Roux-en-Y gastric bypass

RYGB (Fig. 1A) is one of the most common bariatric surgeries performed worldwide. In the mid 1960s, Edward Mason described the first experience with open gastric bypass surgery for weight loss (83). In response to the gastric bypass, less complicated gastric restrictive procedures were developed in the 70s, and these procedures were known as ‘gastroplasties’. In the mid-90s, the first laparoscopic RYGB was first successfully performed laparoscopically by Alan Wittegrove (84). The success of laparoscopic surgery in other procedures led to the widespread adaption of laparoscopic surgery also in obesity surgery resulting in significantly reduced complications and therefore increased acceptability of obesity surgery (85). In the current form of the RYGB (Fig. 1A), a gastric sleeve pouch is created of approximately 20–30 mL volume using a 36–42 French bougie with an alimentary limb of approximately 120–150 cm in length and a biliary limb of approximately 50–100 cm in length, depending on the individual technique (86). Both gastro-jejunal and jejuno-jenunal anastomosis can be created using stapler devices and sutures. There is currently an on-going debate about the ideal limb length for the Roux- as well as the biliopancreatic limb (87, 88). Some studies have shown that a longer biliopancreatic limb length results in improved weight loss and better T2DM remission (89). However, the most currently presented data of a high-quality RCT with a 150 cm biliopancreatic limb and 75 cm Roux-limb only showed a trend toward better weight loss after 4 years, whereas diabetes remission was not different (Berends et al. IFSO 2017 (90)). However, the lengthening of the Roux-limb to achieve a short common channel of 75–100 cm (distal RYGB) as a primary operation is associated with a high risk of malnutrition as well as vitamin and micronutrient deficiency and is therefore reserved for re-do operations after failed conventional RYGB (91, 92, 93, 94).

Figure 1
Figure 1

(A) Classic Roux-Y gastric bypass. (B) One-anastomosis gastric bypass.

Citation: European Journal of Endocrinology 179, 2; 10.1530/EJE-18-0009

An adaption of the classic RYGB is the one-anastomosis or mini-gastric bypass (OAGB, Fig. 1B) in which a long gastric pouch is formed similar to SG without pylorus, but the biliopancreatic limb is not divided and anastomosed to the gastric pouch about 150–200 cm distal from the ligament of Treitz (Fig. 1B). The second anastomosis of the jejunum to the ileum is not necessary. There are only few studies comparing the classic RGYB with the OAGB and the data quality is generally poor. In uncontrolled, retrospective data, the OAGB seems superior in regard to weight loss and diabetes remission, but the only RCT showed no significant difference (87, 88, 89). However, the nutritional complications regarding malnutrition as well as vitamin and micronutrient deficiency are also higher after OAGB, and it remains to be seen whether the OAGB will become a widely used operation (95).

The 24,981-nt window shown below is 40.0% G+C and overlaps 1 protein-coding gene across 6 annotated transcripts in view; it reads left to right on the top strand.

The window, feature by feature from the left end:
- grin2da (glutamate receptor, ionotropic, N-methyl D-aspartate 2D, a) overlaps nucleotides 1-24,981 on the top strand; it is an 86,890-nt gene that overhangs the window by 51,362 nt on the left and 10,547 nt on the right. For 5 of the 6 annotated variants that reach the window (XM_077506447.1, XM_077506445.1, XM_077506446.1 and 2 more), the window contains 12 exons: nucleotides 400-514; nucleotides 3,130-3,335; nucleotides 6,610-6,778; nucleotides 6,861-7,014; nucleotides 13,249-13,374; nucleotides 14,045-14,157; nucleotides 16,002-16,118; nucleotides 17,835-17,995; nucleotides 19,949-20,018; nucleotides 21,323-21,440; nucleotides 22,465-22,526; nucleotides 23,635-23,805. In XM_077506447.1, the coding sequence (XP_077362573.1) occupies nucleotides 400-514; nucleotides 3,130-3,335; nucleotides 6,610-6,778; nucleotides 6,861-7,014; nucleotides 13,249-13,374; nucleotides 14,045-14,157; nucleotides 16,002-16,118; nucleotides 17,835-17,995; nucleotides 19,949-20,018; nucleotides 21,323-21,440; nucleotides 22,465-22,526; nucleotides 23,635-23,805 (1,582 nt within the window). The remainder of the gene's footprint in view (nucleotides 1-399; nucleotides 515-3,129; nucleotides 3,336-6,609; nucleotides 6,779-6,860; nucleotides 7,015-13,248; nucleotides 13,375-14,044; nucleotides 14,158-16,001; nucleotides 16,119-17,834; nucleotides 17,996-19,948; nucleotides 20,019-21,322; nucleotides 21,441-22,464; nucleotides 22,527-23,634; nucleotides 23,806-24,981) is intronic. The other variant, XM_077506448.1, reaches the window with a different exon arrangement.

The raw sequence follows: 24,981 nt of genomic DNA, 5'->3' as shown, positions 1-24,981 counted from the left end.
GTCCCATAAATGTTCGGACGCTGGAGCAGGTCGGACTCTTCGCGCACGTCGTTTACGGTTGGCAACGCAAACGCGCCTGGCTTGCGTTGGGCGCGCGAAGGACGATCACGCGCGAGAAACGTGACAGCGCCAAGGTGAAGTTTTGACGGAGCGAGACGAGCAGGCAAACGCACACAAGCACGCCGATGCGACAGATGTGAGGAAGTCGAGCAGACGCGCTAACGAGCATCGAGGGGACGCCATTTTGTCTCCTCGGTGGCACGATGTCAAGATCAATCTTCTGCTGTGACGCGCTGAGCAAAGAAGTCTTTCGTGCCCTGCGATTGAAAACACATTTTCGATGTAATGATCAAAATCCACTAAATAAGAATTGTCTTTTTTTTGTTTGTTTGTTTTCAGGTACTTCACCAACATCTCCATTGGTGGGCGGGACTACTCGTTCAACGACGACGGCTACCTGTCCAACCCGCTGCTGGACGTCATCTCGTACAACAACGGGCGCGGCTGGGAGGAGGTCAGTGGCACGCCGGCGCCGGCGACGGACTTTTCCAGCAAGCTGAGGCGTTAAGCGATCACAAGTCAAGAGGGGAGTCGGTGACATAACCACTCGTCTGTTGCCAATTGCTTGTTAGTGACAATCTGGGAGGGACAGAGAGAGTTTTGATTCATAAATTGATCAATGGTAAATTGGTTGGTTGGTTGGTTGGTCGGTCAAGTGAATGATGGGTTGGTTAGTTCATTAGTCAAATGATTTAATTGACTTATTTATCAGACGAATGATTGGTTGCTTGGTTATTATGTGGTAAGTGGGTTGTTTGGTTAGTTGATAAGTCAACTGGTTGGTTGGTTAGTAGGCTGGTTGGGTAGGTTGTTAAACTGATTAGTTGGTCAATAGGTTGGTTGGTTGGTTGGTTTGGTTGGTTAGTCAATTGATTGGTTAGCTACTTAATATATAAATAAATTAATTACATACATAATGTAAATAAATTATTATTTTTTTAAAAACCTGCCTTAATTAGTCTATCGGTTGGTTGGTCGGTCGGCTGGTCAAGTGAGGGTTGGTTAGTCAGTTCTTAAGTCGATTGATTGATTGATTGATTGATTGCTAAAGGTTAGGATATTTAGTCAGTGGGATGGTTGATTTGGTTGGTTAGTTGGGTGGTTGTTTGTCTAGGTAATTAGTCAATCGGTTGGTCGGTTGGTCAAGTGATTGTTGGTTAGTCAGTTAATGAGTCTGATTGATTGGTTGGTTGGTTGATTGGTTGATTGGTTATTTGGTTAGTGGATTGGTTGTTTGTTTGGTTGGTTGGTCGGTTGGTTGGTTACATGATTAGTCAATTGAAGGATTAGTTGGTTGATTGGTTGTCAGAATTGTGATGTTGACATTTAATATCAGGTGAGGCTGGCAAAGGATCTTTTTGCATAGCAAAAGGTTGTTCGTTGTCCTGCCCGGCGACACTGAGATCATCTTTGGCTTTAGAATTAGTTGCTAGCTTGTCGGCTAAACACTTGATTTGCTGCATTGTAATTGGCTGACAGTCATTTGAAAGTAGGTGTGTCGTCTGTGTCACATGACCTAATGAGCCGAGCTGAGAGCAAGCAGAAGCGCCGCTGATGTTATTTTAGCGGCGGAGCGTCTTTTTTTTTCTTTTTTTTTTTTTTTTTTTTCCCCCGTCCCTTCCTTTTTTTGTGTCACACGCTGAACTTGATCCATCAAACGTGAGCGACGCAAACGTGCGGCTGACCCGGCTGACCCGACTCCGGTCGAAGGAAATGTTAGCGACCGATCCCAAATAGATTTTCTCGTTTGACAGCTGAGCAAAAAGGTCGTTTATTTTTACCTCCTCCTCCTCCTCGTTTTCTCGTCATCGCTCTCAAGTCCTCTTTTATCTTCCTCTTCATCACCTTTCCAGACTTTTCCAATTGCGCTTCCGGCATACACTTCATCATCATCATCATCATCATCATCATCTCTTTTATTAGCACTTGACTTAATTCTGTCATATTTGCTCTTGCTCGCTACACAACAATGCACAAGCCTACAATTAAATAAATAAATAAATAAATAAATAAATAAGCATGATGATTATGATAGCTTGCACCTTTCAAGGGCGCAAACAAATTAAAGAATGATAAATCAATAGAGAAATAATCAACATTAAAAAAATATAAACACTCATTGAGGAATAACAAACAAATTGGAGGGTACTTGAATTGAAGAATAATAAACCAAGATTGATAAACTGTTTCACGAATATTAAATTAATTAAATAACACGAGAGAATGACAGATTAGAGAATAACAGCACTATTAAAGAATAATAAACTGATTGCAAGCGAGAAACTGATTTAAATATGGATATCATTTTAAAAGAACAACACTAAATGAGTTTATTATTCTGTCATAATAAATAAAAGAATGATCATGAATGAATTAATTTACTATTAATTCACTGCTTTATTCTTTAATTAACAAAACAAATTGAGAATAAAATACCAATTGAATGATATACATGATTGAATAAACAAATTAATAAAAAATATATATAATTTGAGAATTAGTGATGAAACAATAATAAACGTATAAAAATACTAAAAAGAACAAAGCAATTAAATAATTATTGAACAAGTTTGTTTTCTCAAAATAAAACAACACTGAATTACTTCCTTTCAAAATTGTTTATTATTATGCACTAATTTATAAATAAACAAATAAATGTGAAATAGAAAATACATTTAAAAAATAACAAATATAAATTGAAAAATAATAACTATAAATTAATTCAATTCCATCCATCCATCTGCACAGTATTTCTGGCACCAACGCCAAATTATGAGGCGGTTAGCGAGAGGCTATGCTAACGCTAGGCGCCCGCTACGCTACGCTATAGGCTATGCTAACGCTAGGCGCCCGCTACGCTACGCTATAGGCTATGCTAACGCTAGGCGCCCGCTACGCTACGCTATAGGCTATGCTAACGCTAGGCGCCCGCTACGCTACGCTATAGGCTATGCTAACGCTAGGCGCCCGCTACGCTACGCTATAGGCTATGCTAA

Sleeve gastrectomy

In the last decades, SG has increased its popularity around the world (Fig. 2). Based on Nicola Scopinaro´s BPD, Douglas Hess performed a BPD with a duodenal switch (BPD/DS) combined with a tubular stomach (gastric sleeve) instead of the typical 2/3 gastrectomy (96). Since the BPD-DS as well as the RYGB are technically very difficult to perform in super-obese patients with a BMI > 60 kg/m2, the concept of two-stage procedures was introduced (97, 98, 99, 100, 101). In this approach, the first step was the SG and after an initial weight loss, the second step with BPD was performed. However, some patients already experienced an extensive weight loss with the SG and the second-stage operation was not necessary anymore resulting in the description of the SG as a stand-alone procedure for weight loss (97, 98, 102). In the SG, an estimate of 75–85% of the stomach is excised by dissecting the greater curvature using linear staples to create a gastric tube. SG has emerged as one of the top surgical treatment options with excellent weight loss, minimal morbidity and negligible mortality (103, 104). Also, the risk for malnutrition or vitamin and micronutrient deficiency is minimal (105, 106, 107).